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Originally appearing in Volume V28, Page 821 of the 1911 Encyclopedia Britannica.
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EARL OF JOHN TIPTOFT WORCESTER (1427—1470), was son of John Tiptoft (1375-1443), who was Speaker of the House of Commons in 1406, much employed in diplomacy by Henry V., a member of the council during the minority of Henry VI., and created Baron Tiptoft in 1426. The younger Tiptoft was educated at Oxford, where John Rous says that he was one of his fellow-students; he is stated to have been a member of Balliol College. He married Cicely, daughter of Richard Neville, earl of Salisbury, and widow of Henry Beauchamp (d. 1445), duke of Warwick. In 1449 he was created earl of Worcester. His wife died in 1450, but he continued the association with the Yorkist party. During York's protectorate he was treasurer of the exchequer, and in 1456–1457 deputy of Ireland. In 1457 and again in 1459 he was sent on embassies to the pope. He was abroad three years, during. which he made a pilgrimage to Jerusalem; the rest of the time he spent in Italy, at Padua, where he studied law and Latin; at Ferrara, where he made the acquaintance of Guarino of Verona; and at Florence, where be heard the lectures of John Argyropoulos, the teacher of Greek. He returned to England early in the reign of Edward IV., and on the 7th of February 1462 was made constable of England. In this office he had at once to try the earl of Oxford, and judged him by " lawe padoue " (sc. of Padua; Warkworth, 5). In 1463 he commanded at sea, without success. In the following year as constable he tried and condemned Sir Ralph Grey and other Lancastrians. In 1467 he was again appointed deputy of Ireland. During a year's office there he had the earl of Desmond attainted, and cruelly put to death the earl's two infant sons. In 1470, as constable, he condemned twenty of Warwick's adherents, and had them impaled, " for which ever afterwards the earl was greatly hated among the people, for their disordinate death that he used contrary to the law of the land " (Warkworth, 9). On the Lancastrian restoration Worcester fled into hiding, but was discovered and tried before the earl of Oxford, son of the man whom he had condemned in 1462. He was executed on Tower Hill on the 18th of October 1470. Worcester was detested for his brutality and abuse of the law, and was called " the butcher of England " (Fabyan, 659) More than any of his contemporaries in this country he represents the combination of culture and cruelty that was distinctive of the Italians of the Renaissance. Apart from his moral character he was an accomplished scholar, and a great purchaser of books in Italy, many of which he presented to the university of Oxford. He translated Cicero's De amicitia and Buonaccorso's Declaration of Nobleness, which were printed by Caxton in 1481. Caxton in his epilogue eulogized Worcester as superior to all the temporal lords of the kingdom in moral virtue as well as in science. Worcester is also credited with a translation of Caesar's Commentaries printed in 1530. His " ordinances for justes and triumphes," made as constable in 1466, are printed in Harrington's Nugae antiquae. Worcester was a patron of the early English humanist John Free, and his Italian friends included, besides those already mentioned, Lodovico Carbo of Ferrara, and the famous Florentine bookseller Vespasiano da Bisticci.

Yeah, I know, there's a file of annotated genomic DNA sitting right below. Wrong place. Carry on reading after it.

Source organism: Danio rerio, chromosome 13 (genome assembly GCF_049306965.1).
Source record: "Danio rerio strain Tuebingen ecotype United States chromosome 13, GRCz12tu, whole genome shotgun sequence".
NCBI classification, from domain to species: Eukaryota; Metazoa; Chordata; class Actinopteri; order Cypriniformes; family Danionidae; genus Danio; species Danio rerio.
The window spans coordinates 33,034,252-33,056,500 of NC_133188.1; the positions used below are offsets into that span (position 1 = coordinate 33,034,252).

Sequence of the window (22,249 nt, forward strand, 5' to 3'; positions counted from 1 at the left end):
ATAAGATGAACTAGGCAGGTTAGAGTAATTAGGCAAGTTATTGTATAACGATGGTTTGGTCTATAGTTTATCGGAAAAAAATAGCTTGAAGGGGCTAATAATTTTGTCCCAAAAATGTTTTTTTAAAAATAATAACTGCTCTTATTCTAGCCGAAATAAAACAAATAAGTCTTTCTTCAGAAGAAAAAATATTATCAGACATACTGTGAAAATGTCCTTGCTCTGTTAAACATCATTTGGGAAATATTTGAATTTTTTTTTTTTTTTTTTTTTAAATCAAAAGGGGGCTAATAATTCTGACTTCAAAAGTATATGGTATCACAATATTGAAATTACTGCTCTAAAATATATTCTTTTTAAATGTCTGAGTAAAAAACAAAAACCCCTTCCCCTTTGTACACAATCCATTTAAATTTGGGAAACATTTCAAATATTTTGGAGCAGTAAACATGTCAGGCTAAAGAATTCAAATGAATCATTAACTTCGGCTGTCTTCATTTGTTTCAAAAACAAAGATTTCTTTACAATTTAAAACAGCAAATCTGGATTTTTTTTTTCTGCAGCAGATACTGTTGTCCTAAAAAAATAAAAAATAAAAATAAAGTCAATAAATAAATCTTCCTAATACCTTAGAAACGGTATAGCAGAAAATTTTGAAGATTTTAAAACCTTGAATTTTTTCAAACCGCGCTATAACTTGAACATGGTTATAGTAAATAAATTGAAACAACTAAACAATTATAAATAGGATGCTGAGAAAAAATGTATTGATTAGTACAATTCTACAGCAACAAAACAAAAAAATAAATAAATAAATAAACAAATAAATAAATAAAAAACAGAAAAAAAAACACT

End of Article: EARL OF JOHN TIPTOFT WORCESTER (1427—1470)
WILLIAM WORCESTER (c. 1415-c. 1482)

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